There was a time that the general philosophy of foodservice operators was that holding food hot was a necessary evil.
In the past, foodservice operators have held food out of necessity due to a lack of equipment, manpower and/or space to prepare items simultaneously.
“Many chefs and cooks put the stigma on holding food hot as a crutch, which is a misnomer,” says Andy Mayeshiba, corporate chef for Alto-Shaam Inc. “For example, even though the expectation at high-end restaurants is that food is prepared fresh, that’s increasingly not the case.”
Instead, more chefs are utilizing all types of techniques to hold food in a ready state to serve quickly. This not only results in increased speed of service, but also helps maintain food quality.
“When we eliminate the negative aspects of holding, this equipment serves as a bridge to effective production and quicker service,” says Mayeshiba. “It also improves efficiency in the kitchen.”
The problem with traditional holding equipment is that food can get dried out, overcooked or both.
“Unfortunately, this is the association most food professionals have with hot holding,” says Mayeshiba.
Because most holding cabinets utilize dry air, any moisture is quickly sucked out of the food being held. Adding to the issue, most holding cabinets have fans that act like a hairdryer. This blowing dry air forces moisture to evaporate, potentially drying out food and impacting the quality.
“These are the two negative elements acting on food that causes it to dry out,” says Mayeshiba. “Dry blowing air is the biggest downfall of most food being held.”
Alto-Shaam’s hot holding options are designed to maintain quality, without overcooking or drying out food. Five low temp holding cabinets are available, offering capacities of three, five or 10 full-size pans or eight or 16 full-size sheet pans. Double compartment and roll-in models, along with warming drawers in a variety of sizes, also provide added flexibility for operators. Carts for banquets accommodate 96, 128 or 192 plates for high-volume heated holding.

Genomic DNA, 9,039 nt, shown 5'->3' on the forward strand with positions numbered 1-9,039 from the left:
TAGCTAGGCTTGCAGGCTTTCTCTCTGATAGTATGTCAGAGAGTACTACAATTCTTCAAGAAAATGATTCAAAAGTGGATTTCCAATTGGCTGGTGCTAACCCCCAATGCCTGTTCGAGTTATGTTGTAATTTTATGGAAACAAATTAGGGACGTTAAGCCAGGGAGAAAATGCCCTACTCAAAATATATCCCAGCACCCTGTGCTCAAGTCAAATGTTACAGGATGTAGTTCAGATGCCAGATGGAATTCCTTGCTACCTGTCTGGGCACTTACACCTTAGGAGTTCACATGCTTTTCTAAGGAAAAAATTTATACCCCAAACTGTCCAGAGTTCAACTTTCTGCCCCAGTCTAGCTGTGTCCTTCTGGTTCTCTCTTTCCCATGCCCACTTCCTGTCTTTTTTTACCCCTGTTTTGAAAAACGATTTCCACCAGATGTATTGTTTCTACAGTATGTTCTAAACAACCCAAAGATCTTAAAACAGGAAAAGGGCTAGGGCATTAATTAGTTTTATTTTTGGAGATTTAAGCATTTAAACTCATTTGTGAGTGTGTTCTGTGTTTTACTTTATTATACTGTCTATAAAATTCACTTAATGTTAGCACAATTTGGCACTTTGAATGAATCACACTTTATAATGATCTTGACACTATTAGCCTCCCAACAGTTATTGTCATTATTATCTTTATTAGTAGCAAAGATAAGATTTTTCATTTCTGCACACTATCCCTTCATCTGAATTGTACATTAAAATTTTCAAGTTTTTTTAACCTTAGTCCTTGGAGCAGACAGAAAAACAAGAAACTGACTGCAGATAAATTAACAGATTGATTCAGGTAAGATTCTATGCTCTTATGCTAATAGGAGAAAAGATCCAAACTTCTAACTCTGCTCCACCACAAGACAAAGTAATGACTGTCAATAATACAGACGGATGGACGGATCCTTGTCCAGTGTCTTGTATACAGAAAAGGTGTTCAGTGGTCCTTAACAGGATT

In many competing units, the heating elements used to maintain proper cavity temperatures are generally 20 times hotter than the food being held. For example, in some traditional units, a calrod creates radiant heat and runs as hot as 2600 degrees F. This is a small, ‘S’-shaped element that, when unwrapped, can be up to 2 ½ feet long.
“This amount of power doesn’t provide much precision,” says Mayeshiba. “When the cavity temperature drops below a set point, 2600 degrees of heat radiates off a metal rod, so it’s almost impossible to stop at a set point.”
As a result, temperatures typically rise 15 to 20 degrees over a designated set point, which makes cavity temperatures difficult to control and maintain. The result is overcooked and/or dry food.
Alto-Shaam has taken a totally different approach with hot food holding. Rather than utilizing an intense low-volume heat source, the company’s Halo Heat® technology emits low intensity, high-volume heat. A long cable wrapped around the holding cavity emits temperatures in the 300 to 500-degree F range, pulsing on and off throughout the process. And there are no fans to dry out food. A large digital readout ensures holding at the optimal temperature.
“With these units, temperatures don’t fluctuate like in a traditional holding cabinet,” says Mayeshiba. “For this reason, food won’t overcook, since it’s not exposed to too high temperatures. The heat also is being distributed more evenly and gently throughout the holding cavity.”
Whether holding food for service or for merchandising, Alto-Shaam’s hot holding equipment is designed to make time stand still in terms of product quality.
“We train chefs to think of hot holding as a bridge, rather than a crutch,” says Mayeshiba. With a number of equipment options, Alto-Shaam provides operators with a solution to best fit their hot holding needs.
Learn more about the benefits of heated holding cabinets: www.alto-shaam.com/Holding-FES20150806.